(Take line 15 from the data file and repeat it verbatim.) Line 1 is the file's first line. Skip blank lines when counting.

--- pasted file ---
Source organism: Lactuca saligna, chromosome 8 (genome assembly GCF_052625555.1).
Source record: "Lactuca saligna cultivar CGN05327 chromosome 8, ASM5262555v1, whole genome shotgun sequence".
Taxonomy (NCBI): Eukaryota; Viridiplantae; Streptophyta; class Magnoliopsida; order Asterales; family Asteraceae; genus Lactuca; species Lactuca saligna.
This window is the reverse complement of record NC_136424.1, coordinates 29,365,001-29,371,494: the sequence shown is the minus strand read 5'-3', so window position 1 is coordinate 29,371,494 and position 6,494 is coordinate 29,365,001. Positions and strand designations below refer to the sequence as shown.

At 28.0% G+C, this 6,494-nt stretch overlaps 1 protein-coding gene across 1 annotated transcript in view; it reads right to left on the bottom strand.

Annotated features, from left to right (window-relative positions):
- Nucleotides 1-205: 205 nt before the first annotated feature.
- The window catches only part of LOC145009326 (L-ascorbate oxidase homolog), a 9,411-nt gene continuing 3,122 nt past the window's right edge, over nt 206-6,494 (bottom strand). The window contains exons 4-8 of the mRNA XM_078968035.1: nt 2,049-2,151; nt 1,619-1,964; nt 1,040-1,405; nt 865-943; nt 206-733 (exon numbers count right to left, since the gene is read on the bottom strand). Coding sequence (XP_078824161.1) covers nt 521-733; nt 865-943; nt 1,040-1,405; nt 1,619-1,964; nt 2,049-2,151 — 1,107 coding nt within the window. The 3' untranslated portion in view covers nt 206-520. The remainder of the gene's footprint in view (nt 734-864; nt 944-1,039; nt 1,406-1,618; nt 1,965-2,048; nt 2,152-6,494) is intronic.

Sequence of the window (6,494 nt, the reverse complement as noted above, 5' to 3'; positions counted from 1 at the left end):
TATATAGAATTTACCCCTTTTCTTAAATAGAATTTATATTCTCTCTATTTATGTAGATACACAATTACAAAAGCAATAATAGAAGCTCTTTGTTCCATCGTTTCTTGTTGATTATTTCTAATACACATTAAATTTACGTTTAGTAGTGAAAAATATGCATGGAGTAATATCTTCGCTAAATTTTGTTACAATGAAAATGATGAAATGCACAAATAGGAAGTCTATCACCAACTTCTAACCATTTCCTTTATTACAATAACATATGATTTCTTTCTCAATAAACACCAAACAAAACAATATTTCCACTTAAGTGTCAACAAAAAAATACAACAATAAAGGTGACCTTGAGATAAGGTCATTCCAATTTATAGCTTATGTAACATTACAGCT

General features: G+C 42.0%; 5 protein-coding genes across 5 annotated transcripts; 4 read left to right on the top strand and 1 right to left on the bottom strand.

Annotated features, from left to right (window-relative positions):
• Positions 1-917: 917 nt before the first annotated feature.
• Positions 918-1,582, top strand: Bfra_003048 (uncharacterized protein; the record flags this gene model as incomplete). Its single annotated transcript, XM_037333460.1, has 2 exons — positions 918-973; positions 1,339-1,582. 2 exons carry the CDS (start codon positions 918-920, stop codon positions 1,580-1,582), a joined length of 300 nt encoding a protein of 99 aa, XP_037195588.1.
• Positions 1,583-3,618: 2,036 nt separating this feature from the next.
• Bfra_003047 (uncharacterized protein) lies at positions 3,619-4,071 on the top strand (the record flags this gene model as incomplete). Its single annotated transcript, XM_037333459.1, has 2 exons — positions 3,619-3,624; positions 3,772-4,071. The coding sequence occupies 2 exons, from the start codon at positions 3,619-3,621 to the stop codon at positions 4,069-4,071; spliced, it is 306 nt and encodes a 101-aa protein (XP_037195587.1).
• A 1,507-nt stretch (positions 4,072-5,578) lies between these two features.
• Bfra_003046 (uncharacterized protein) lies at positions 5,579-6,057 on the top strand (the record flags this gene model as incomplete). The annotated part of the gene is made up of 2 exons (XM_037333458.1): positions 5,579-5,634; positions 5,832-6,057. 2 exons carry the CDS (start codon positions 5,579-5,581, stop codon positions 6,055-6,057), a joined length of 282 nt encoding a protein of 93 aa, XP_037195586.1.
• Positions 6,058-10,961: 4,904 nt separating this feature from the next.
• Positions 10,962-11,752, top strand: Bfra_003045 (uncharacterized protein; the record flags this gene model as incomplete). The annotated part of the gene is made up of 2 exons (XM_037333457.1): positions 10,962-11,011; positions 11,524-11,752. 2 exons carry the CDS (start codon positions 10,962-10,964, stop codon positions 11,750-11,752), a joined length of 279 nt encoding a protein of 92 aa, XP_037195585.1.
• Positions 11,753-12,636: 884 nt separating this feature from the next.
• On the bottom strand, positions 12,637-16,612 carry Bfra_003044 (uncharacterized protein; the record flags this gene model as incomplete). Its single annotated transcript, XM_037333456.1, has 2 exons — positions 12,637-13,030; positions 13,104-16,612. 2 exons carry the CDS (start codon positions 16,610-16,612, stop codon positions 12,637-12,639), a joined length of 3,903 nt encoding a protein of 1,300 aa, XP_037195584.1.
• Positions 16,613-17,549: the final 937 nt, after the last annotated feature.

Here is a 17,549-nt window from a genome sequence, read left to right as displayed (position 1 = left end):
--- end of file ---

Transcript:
• Positions 1,583-3,618: 2,036 nt separating this feature from the next.